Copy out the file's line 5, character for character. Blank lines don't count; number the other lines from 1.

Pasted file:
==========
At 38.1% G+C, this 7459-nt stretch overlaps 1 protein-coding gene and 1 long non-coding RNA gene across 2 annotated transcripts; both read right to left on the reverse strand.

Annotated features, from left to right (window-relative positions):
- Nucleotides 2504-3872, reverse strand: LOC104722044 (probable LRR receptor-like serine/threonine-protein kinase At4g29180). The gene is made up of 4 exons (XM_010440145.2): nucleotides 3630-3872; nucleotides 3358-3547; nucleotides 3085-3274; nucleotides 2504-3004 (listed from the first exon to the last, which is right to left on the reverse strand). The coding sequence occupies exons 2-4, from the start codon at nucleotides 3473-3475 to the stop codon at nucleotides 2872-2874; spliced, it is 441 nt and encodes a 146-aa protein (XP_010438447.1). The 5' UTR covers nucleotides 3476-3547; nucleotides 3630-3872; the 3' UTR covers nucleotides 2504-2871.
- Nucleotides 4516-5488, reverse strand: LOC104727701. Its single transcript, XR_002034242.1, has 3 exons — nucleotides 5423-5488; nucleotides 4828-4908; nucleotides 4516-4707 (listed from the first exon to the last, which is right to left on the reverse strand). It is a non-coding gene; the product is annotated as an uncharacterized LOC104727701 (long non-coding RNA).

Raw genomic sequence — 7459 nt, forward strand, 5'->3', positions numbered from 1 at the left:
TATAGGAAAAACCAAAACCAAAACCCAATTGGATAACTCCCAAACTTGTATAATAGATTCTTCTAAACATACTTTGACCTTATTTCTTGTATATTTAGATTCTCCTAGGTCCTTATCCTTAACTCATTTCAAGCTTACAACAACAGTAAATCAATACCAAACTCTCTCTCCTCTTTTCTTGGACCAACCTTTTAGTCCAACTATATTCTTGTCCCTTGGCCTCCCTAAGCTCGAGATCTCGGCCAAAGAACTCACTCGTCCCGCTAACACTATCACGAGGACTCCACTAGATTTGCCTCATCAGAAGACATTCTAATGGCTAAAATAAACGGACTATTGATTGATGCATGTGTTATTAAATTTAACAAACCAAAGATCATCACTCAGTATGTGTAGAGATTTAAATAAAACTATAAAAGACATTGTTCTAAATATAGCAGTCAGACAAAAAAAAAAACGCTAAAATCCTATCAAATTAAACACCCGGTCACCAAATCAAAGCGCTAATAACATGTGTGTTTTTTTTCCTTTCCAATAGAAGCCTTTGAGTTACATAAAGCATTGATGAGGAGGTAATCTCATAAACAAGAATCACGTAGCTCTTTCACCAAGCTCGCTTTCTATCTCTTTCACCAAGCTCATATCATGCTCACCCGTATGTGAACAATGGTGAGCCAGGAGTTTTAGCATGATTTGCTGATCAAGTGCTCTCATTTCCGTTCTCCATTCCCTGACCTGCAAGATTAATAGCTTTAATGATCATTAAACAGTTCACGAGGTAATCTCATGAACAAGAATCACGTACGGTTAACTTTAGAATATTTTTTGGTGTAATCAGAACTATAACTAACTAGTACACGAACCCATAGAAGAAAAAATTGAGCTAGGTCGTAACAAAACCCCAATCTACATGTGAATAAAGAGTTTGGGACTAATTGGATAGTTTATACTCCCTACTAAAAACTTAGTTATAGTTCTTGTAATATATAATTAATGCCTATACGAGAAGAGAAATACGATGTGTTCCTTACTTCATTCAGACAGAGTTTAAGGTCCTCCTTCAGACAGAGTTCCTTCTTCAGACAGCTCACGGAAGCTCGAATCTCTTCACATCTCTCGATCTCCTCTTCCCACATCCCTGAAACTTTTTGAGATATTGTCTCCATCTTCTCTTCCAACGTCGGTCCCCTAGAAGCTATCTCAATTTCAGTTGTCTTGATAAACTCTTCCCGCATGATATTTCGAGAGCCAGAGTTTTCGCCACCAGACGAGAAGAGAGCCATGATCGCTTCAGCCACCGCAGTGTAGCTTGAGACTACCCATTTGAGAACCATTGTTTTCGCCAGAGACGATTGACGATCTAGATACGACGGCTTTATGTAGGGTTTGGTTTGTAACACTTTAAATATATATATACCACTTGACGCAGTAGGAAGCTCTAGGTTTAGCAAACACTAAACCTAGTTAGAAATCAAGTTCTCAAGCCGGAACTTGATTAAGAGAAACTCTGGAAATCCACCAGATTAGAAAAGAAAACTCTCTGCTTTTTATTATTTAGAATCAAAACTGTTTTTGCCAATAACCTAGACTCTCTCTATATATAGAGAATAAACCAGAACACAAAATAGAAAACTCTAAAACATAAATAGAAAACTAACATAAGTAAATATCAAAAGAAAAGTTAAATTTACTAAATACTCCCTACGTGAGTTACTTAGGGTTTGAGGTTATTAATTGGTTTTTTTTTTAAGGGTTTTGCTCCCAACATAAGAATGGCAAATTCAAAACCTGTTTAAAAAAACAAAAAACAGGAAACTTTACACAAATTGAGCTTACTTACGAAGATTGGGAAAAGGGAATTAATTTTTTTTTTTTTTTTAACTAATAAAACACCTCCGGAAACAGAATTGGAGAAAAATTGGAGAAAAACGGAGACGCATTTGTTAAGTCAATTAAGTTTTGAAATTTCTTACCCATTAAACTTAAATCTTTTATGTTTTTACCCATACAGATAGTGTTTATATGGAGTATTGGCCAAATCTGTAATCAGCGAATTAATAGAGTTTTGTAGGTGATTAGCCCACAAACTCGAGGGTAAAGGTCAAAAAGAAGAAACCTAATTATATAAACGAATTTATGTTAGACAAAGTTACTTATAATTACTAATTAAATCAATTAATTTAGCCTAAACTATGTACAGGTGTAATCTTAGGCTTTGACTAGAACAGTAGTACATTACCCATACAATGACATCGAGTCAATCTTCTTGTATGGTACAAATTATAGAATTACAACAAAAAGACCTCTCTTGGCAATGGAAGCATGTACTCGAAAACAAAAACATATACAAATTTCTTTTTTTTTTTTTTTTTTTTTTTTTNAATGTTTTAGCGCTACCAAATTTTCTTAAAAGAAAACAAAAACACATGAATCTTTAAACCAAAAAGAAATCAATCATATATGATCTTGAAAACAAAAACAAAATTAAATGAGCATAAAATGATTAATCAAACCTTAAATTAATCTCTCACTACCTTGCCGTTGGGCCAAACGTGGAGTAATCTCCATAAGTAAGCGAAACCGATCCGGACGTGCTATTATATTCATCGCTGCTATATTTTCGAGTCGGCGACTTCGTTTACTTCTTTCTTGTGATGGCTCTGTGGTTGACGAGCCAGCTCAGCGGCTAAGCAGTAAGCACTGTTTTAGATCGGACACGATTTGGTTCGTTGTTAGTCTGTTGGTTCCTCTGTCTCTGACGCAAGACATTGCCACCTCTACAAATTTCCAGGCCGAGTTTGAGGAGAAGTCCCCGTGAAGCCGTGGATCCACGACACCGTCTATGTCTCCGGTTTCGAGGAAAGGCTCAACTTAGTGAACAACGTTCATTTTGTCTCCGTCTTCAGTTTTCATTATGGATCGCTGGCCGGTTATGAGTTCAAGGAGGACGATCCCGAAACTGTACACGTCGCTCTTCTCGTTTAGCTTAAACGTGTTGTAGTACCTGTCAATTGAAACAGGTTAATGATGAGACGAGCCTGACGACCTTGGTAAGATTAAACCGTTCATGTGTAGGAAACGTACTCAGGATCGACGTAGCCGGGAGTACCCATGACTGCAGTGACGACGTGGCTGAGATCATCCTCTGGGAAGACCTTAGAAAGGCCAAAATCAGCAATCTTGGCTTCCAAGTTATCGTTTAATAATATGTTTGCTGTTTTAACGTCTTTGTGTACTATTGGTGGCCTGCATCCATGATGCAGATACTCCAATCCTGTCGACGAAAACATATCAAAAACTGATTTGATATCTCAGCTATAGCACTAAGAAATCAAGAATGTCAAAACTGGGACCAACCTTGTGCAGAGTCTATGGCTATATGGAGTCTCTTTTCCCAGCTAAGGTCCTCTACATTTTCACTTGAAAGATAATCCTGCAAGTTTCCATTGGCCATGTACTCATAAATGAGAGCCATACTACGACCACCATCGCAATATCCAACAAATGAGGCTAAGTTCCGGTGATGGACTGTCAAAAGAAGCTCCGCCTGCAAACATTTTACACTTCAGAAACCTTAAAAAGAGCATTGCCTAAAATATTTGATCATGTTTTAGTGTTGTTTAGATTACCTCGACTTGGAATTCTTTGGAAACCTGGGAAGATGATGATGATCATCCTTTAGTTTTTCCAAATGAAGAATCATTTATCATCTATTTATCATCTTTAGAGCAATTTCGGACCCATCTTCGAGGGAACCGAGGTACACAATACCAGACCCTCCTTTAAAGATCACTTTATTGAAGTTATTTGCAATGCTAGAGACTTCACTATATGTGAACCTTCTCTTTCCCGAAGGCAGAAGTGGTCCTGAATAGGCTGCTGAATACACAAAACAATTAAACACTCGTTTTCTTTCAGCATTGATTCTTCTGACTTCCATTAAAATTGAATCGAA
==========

Raw genomic sequence — 7459 nt, forward strand, 5'->3', positions numbered from 1 at the left: